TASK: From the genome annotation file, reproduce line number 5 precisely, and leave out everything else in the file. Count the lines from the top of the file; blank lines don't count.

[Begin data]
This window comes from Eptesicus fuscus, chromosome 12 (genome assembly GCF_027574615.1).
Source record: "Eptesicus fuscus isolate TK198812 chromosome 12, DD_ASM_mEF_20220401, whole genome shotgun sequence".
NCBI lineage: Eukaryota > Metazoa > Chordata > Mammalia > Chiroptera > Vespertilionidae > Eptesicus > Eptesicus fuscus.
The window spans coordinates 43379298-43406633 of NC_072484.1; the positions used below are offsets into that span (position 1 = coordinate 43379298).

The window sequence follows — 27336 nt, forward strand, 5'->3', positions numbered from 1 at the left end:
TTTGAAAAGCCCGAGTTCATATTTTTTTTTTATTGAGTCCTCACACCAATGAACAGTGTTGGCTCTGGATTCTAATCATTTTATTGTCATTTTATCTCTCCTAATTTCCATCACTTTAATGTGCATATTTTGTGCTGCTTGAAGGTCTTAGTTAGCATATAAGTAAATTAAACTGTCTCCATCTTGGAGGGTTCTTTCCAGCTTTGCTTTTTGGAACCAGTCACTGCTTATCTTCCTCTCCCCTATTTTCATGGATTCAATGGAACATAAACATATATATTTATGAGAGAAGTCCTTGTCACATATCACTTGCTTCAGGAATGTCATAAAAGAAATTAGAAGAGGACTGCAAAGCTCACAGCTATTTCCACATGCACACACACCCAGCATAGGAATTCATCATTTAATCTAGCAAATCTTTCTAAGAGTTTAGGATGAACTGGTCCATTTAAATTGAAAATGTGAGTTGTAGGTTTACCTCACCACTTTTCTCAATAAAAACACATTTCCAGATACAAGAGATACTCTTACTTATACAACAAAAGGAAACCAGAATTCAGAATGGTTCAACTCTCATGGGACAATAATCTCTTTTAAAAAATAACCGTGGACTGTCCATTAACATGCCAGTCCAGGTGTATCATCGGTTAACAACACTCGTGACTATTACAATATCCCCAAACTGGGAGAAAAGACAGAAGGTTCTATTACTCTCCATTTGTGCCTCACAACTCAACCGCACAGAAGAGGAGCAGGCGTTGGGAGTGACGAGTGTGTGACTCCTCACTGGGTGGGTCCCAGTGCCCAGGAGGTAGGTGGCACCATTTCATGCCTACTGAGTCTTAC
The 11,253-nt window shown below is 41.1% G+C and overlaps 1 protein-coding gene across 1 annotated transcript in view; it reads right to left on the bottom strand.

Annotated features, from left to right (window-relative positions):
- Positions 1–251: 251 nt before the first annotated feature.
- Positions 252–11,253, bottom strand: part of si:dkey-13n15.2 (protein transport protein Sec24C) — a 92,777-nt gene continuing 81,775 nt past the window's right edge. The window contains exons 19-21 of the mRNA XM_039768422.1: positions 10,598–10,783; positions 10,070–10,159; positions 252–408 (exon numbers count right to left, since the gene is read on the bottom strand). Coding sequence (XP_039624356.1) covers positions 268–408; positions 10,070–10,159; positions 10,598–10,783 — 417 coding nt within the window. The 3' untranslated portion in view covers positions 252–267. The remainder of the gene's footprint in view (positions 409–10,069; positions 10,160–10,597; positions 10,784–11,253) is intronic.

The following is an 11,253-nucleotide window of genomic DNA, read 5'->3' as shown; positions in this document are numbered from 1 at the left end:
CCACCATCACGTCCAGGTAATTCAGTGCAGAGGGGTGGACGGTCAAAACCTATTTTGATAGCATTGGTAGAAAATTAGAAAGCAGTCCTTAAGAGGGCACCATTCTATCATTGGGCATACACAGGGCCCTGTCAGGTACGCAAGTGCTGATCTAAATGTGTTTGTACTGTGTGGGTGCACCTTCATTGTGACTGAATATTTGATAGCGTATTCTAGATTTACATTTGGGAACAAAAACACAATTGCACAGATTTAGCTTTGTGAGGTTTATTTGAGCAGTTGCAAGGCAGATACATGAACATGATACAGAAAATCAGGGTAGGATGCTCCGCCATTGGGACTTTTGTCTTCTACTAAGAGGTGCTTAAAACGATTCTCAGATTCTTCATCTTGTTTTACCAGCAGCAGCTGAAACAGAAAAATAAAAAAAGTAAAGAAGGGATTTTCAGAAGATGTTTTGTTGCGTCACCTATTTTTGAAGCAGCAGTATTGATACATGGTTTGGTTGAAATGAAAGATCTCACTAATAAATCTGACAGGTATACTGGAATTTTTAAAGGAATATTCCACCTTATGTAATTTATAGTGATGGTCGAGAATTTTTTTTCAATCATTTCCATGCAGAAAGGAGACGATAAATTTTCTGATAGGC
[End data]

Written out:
The window sequence follows — 27336 nt, forward strand, 5'->3', positions numbered from 1 at the left end: